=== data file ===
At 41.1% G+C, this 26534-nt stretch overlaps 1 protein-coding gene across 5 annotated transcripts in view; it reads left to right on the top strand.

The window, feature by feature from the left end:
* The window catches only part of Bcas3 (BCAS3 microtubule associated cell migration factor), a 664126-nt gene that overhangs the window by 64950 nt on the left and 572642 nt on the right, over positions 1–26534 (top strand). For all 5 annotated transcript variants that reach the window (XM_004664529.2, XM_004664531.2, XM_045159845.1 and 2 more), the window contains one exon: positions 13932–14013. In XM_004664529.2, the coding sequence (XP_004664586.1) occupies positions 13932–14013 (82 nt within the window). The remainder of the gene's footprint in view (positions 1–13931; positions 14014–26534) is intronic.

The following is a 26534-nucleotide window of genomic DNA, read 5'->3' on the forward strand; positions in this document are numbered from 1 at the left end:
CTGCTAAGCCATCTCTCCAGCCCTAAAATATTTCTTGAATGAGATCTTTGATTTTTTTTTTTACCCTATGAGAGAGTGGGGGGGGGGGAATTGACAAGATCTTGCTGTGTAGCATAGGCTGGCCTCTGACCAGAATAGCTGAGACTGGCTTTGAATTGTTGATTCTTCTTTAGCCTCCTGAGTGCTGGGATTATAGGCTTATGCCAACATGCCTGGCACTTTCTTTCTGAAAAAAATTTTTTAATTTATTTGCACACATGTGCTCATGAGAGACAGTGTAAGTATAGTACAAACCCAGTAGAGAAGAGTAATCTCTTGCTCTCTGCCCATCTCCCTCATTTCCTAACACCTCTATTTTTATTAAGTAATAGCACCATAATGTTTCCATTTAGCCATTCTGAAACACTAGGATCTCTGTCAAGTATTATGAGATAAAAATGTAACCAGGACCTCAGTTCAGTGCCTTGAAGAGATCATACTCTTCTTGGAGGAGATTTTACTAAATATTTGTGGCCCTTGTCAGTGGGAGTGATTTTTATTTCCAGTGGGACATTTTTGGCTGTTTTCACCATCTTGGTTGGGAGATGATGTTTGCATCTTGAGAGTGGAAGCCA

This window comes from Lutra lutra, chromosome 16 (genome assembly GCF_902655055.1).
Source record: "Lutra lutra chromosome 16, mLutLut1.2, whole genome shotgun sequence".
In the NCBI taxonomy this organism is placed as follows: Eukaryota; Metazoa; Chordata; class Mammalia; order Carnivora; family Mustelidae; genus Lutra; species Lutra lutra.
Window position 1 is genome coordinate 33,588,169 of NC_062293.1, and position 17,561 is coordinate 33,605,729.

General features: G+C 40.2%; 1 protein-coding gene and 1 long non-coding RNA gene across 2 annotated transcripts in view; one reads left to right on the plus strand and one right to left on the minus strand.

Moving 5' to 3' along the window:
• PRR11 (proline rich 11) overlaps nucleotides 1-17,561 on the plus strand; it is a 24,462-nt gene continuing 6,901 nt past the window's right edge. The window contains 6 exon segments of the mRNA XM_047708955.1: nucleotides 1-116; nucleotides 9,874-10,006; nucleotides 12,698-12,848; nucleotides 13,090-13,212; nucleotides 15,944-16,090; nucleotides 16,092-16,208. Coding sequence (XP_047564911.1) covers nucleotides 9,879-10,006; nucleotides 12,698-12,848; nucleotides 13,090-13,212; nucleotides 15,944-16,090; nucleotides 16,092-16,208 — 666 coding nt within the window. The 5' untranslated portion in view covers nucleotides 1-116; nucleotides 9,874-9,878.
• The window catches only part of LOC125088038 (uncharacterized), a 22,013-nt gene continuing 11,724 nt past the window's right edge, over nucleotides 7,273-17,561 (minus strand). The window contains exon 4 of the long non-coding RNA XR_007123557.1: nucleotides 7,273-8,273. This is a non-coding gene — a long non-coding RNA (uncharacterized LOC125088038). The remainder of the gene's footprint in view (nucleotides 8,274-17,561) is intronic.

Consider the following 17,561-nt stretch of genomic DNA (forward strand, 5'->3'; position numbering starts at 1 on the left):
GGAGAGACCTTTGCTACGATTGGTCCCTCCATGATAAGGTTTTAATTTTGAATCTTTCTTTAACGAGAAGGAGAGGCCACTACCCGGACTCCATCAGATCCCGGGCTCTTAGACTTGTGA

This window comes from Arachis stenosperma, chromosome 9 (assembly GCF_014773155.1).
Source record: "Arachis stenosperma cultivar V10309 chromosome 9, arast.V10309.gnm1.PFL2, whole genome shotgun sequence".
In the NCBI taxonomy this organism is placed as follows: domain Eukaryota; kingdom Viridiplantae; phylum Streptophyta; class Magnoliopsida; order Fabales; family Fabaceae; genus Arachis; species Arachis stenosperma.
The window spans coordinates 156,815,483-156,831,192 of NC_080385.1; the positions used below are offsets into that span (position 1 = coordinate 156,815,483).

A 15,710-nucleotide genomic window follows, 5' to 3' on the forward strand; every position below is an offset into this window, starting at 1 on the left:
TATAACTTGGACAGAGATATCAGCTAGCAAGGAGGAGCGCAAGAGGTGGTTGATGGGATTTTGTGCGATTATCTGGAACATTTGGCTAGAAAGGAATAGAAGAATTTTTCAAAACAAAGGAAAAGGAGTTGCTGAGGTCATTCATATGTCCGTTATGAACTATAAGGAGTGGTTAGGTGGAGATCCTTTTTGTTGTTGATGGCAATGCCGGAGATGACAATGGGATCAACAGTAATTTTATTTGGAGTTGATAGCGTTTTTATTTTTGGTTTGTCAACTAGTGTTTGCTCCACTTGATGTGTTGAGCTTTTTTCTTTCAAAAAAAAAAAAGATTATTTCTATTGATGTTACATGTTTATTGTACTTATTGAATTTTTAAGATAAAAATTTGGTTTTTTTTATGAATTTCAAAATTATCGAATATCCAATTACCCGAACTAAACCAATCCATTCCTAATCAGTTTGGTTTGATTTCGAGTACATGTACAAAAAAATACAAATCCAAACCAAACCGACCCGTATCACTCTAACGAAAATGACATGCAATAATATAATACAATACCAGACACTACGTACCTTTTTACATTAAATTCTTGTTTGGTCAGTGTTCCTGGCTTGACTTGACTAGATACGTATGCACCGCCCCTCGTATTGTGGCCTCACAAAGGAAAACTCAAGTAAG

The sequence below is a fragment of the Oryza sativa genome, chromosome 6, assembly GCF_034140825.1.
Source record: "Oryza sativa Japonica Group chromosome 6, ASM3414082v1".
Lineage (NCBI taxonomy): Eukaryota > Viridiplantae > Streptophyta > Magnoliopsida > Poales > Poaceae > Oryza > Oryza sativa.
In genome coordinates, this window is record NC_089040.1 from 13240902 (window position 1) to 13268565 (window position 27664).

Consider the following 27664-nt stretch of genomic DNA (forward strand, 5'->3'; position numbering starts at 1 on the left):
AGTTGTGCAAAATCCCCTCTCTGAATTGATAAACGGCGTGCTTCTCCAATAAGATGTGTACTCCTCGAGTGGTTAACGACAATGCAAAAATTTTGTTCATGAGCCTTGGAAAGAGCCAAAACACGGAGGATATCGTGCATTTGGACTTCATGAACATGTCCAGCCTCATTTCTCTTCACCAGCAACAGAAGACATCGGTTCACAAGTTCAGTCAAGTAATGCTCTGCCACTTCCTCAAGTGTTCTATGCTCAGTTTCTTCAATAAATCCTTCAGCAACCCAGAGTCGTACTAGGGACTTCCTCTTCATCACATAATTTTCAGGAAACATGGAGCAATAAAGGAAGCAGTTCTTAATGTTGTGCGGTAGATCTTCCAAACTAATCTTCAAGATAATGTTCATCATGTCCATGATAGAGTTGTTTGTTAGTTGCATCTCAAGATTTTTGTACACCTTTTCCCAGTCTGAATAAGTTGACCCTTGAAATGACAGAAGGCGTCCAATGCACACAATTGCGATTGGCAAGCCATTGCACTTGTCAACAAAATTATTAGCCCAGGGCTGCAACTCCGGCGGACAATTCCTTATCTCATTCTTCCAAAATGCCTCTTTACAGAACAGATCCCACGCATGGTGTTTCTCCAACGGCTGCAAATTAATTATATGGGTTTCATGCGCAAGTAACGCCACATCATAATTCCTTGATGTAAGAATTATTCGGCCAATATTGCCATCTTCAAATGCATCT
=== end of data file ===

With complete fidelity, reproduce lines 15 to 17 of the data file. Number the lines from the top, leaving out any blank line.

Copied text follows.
GGAGAGACCTTTGCTACGATTGGTCCCTCCATGATAAGGTTTTAATTTTGAATCTTTCTTTAACGAGAAGGAGAGGCCACTACCCGGACTCCATCAGATCCCGGGCTCTTAGACTTGTGA

This window comes from Arachis stenosperma, chromosome 9 (assembly GCF_014773155.1).
Source record: "Arachis stenosperma cultivar V10309 chromosome 9, arast.V10309.gnm1.PFL2, whole genome shotgun sequence".